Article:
Compassionate Rationality: The “T” Female

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What do you think about when you hear the name “Hermione Granger”?

Her bossiness? Her organizational skills? Her cleverness? Her compassion?

Hermione is one of those great female characters—logical, practical, sensible, grounded in reality, and truly the “brightest witch of her age.” There “isn’t a spell” she can’t do. If she can read it in a book, she can make it happen. But, she’s still a girl. When Ron insults her, she spends her day crying in the girl’s bathroom. She consoles Ginny when Ginny breaks up with Dean. She is angry with Ron when he finally gets around to realizing, “Hermione, you’re a girl!” (“Oh, well spotted!”).

The clever, funny, bossy Hermione is a Thinker personality type (ESTJ, to be precise).

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People search this blog all the time with combinations of female and Thinker personalities. I’m not sure if it’s Thinker-females searching for some sense of “normality,” or if it’s Dominant Function Feeler types trying to understand the mindset of a T-female. Either way, the bottom line comes down to… what is it like to be a Thinker female?

It’s hard. Like Hermione, we don’t quite fit in with most girls. We deal in rationality and logic instead of emotion, but that doesn’t mean we can’t be sensitive and aware of other people’s feelings.

It doesn’t mean we can’t get our feelings hurt, either.

Or that we have it “together” all the time.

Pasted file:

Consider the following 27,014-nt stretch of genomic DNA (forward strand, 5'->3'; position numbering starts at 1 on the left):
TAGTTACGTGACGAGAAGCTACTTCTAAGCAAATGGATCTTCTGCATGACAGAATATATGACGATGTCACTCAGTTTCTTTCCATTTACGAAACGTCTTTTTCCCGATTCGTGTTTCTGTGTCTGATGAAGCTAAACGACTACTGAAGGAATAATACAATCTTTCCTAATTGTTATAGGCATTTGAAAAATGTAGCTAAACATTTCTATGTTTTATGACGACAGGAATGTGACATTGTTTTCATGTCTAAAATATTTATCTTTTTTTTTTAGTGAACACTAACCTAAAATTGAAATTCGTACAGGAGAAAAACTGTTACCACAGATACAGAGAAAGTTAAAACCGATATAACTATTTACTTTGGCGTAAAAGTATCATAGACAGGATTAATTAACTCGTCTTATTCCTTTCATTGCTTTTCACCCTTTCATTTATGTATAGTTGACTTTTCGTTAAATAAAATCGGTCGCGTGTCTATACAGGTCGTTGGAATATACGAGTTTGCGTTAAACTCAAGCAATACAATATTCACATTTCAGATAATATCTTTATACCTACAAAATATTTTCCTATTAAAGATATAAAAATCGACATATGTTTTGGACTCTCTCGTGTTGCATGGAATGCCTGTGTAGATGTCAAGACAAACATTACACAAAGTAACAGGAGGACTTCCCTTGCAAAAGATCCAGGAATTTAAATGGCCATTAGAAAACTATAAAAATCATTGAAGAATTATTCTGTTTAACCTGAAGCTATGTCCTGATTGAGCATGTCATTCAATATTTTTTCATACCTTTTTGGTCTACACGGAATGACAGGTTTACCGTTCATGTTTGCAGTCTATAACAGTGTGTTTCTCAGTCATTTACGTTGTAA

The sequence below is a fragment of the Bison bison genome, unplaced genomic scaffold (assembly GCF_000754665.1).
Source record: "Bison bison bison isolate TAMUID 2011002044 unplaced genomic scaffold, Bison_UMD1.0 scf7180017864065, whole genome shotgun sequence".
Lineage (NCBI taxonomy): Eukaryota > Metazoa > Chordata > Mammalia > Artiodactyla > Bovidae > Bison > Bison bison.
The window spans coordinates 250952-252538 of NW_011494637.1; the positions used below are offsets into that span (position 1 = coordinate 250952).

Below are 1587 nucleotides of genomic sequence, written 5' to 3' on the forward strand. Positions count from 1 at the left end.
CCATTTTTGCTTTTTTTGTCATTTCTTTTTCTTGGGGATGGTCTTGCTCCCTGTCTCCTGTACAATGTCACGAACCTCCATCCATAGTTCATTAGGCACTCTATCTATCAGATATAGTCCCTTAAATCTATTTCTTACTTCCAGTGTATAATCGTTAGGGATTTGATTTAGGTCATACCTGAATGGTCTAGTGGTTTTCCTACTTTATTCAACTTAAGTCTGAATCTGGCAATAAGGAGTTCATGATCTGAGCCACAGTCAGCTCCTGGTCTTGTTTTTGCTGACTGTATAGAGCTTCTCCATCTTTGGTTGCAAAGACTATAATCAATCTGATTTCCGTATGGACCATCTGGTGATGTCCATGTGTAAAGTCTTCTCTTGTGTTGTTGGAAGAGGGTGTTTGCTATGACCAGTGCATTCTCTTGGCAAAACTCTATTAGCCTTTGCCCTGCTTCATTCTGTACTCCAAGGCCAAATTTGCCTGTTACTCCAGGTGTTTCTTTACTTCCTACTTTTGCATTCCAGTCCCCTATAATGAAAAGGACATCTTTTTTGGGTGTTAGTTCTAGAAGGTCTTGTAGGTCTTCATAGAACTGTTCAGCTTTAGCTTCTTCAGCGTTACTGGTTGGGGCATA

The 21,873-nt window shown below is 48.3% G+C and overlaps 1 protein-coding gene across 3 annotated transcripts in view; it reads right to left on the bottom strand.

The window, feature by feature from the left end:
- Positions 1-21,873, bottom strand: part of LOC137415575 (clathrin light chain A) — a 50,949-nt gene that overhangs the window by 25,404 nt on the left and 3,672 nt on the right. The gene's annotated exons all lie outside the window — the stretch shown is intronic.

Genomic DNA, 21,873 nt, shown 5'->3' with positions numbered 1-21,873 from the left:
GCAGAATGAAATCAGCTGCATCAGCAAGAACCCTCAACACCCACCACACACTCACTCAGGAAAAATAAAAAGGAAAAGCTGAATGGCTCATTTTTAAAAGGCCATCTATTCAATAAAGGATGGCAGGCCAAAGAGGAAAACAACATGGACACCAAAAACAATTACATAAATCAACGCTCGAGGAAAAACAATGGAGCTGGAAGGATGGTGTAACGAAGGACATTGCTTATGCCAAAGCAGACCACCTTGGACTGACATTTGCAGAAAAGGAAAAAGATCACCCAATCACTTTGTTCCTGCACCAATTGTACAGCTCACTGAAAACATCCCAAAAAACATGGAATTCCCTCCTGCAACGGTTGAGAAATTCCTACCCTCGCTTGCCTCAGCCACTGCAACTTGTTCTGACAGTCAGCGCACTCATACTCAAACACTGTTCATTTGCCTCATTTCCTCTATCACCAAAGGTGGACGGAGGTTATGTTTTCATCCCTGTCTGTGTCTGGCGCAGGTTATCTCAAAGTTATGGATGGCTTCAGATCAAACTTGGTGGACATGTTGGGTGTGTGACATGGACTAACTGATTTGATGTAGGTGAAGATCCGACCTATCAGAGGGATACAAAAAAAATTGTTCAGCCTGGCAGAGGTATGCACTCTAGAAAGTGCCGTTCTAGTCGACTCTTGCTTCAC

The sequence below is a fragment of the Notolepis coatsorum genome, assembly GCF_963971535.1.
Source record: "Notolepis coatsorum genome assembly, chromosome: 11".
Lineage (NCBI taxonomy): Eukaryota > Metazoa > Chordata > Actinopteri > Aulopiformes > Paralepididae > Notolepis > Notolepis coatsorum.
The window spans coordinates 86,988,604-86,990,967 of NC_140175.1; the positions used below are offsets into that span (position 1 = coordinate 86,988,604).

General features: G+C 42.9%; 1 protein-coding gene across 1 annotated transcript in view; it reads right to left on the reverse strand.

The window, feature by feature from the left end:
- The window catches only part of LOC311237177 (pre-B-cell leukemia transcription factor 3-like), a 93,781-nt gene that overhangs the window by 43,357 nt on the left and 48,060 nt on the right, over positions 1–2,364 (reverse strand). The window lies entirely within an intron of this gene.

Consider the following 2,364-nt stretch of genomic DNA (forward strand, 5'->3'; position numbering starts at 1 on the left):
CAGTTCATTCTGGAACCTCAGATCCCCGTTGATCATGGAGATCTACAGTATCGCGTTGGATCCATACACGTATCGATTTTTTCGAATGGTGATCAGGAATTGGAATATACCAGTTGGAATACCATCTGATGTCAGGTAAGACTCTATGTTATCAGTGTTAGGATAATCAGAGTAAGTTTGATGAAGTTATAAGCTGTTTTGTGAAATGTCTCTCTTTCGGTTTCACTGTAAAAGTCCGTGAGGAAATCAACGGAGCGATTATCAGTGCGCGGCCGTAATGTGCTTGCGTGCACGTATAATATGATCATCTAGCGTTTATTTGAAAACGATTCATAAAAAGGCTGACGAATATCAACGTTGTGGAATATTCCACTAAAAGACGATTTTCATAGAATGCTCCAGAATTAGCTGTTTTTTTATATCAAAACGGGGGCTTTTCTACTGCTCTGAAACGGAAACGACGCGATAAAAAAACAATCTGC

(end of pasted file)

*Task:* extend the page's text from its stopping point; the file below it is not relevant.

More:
Just like Hermione, we’re girls. We have biologically-driven hormones that can cause mood swings. That, we can’t control… and we hate it, because it’s “so not us” to break down in tears over stupid things!

Like Hermione, we’re not all loners, either. We make friends. We tend to be somewhat sociable, even if we’re tired later. We may not want to “fit in,” but usually we have no deep desire to be totally isolated.

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As mothers, we may not be the most warm creatures on earth (we want to protect our kids by “solving their problems” more than just listening to their woes), but we are devoted, practical, and protective.

Like Hermione, we can be blunt know-it-alls but most of us have a good heart.

So the next time you look at the Thinker-female in your life, see Hermione.

13 Replies to “Compassionate Rationality: The “T” Female”

    1. Same here, it just described me in the best possible way, reading this post was like looking at my inner self in the mirror, which clearly proves I’m definitely a Thinker female at heart. Thanks a lot for writing it, Charity, I love it and it makes me feel so understood and identified. 🙂

  1. I absolutely love Hermione Granger. She’s exactly the rational friend that Harry and Ron need, and more than once, I’ve wished I could be like her. She has a cool head; yes, she gets upset, but she doesn’t let her emotions rule her decisions. Still, though, she definitely factors in her emotions in her decisions, and I think that’s what keeps her from being cold or heartless.

    1. Hermione is… well, one of many wonderful female characters Rowling created. You have the calm, rational Hermione… the utterly whimsical, imaginative Luna… the strong, funny Ginny… the zany, klutzy, totally awesome Tonks… and of course the strong, take-no-prisoners McGonagall. No wonder I love her books so much.